Tuesday, March 09, 2010


When I was a child, at least three people smoked in the house I grew up in. One of them may have rolled his own, but the other two mostly smoked tailor-mades.

When my own children were small I worked for the local City Council at a time when smoking was allowed not only in the tea breaks but while people worked as well. Thus we had the boss sitting in his cubbyhole smoking; we had the young feller chain smoking; we had the two women smoking, one of them with some vile roll-yer-own stuff that threatened your health just with the smell of it. We had the old bloke smoking - he rolled his own too, and the smell of his ones vied strongly with those of the woman.

And then there were the two blokes in the next office, which was only partially disconnected from ours. They smoked. Fortunately it wasn't an entirely enclosed space, but I guess I came home reeking of smoke every day. Although at that time, because so many people still smoked, we probably didn't even notice it.

So far I haven't died from secondhand smoke.

Nowadays, people have to stand out in the cold smoking. Or in doorways. I noticed in the Guardian the other day that the English are thinking of even banning people smoking in doorways. No more lighting fixtures in the vestibules for the Poms!

When we were in England in 2007, the smoking ban had just come in (an MP got caught smoking with his head out of the train, claiming he was smoking outside!) We went into a riverside pub on one occasion, and the place so reeked of smoke we couldn't stay there. Decades of cigarette abuse had rendered the place almost impossible to make smell clean again. Of course NZ had been smoke-free for some time by then, so our nostrils had forgotten just how rancid old smoke is.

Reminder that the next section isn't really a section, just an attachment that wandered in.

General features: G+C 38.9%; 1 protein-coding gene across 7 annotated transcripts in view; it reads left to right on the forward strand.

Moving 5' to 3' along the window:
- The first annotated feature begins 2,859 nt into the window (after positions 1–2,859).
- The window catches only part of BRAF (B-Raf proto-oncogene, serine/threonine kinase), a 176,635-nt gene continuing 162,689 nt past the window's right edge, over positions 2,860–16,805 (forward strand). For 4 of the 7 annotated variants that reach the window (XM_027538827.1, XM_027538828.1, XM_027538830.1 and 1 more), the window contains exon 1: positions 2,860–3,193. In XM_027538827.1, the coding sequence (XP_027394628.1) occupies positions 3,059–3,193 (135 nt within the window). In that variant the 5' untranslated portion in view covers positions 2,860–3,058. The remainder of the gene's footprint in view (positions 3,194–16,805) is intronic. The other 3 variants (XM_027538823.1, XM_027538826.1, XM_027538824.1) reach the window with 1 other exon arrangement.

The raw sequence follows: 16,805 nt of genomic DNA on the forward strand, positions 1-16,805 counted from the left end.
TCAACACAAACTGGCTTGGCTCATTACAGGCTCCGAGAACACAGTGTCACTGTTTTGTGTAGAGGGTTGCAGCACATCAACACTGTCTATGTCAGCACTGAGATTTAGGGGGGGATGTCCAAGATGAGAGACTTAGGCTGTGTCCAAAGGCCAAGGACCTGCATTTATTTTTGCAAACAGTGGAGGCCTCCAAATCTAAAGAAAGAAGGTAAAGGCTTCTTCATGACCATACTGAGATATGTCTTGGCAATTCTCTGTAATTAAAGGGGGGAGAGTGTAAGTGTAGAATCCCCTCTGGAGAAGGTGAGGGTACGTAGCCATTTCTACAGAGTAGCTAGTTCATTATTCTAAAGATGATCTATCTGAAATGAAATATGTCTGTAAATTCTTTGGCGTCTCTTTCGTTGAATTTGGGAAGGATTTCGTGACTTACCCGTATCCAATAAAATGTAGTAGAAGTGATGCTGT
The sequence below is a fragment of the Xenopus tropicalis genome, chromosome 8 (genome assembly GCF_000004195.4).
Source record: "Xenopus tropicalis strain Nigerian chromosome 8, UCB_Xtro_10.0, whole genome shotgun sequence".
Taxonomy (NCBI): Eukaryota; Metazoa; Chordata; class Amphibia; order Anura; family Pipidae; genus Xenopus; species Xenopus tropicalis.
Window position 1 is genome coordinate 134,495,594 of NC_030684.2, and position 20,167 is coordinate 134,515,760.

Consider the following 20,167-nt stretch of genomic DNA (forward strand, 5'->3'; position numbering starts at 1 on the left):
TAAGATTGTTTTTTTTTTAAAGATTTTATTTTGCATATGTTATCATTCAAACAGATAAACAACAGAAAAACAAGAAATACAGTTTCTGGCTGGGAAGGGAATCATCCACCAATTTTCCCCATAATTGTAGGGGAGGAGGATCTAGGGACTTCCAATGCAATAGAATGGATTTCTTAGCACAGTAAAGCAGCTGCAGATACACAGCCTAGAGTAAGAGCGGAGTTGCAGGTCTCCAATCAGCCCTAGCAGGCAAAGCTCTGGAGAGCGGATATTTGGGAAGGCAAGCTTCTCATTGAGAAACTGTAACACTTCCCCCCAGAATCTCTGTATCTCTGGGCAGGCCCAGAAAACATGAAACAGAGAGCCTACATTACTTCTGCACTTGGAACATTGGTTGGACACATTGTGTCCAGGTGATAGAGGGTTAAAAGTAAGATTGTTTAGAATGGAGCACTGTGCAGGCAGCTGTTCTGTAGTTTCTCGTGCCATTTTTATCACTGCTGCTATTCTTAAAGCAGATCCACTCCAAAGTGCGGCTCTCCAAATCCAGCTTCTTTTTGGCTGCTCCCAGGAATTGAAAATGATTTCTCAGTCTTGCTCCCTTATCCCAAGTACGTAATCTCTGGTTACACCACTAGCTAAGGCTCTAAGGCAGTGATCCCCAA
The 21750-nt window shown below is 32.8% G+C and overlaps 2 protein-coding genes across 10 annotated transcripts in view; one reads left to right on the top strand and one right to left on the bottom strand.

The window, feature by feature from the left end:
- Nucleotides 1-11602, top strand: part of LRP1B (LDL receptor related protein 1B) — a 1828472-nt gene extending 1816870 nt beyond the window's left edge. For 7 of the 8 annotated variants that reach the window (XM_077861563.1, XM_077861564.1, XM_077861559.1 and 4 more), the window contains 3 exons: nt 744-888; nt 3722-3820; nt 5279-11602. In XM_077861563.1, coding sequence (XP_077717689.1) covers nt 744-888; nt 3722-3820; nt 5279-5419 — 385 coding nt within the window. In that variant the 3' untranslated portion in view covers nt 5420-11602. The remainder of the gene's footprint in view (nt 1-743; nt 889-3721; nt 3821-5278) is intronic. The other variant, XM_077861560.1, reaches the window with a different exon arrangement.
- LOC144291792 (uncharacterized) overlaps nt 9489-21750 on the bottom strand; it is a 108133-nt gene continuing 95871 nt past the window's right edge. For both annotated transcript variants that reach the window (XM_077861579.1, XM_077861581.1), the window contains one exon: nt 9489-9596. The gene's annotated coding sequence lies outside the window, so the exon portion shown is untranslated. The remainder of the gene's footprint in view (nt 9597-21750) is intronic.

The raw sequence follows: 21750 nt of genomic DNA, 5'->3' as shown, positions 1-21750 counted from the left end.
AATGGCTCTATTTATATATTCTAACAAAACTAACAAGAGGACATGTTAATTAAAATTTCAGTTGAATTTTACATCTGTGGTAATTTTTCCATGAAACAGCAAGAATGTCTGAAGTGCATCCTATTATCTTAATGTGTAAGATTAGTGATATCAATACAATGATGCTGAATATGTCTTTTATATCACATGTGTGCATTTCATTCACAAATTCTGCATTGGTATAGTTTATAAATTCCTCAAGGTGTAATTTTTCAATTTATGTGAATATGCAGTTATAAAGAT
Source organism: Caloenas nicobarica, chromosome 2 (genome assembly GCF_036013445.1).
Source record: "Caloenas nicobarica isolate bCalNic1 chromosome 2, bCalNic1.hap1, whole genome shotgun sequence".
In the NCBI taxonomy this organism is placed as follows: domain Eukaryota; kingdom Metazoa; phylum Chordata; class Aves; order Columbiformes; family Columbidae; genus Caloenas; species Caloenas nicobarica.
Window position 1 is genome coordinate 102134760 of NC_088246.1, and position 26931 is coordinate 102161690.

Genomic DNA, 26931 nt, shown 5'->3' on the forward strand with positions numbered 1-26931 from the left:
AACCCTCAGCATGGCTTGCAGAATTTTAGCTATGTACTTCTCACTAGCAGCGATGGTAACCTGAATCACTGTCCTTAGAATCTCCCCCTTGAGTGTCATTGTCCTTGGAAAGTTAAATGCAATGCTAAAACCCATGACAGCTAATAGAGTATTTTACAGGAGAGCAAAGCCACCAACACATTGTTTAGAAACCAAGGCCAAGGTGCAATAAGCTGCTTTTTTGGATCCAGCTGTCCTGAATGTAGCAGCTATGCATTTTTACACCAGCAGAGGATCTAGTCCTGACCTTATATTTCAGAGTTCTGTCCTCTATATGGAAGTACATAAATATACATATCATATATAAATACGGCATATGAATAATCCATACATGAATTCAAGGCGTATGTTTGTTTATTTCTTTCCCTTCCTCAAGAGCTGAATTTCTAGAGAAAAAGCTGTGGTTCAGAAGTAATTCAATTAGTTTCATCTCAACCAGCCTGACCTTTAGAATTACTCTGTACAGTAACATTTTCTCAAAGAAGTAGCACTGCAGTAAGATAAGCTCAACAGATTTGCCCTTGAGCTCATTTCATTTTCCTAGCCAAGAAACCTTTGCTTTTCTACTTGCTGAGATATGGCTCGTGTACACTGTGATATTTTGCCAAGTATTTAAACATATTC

And talking of abuse, one of the Brits calls smoking in cars when children are travelling with the adult, 'child abuse'. Might that be just a little bit over the top? As is the idea that all cigarettes might be wrapped in plain brown paper packages to rid them of their distinctive advertising and visual appeal. Brown paper wrappers. Crikey.

For a brief period Hollywood succumbed to the disapproval of smoking, but not for long. Movie after movie these days has people smoking, and cigarette smoke floating through the air still makes a shot look particularly good. In fact, my suspicion is that proportionately more people smoke in movies than smoke in real life. Just as more people per head of cinematic population hop into bed at the drop of a hat (or anything else, if it comes to that) that would in real life. I think.

Photo by Hamed Masoumi
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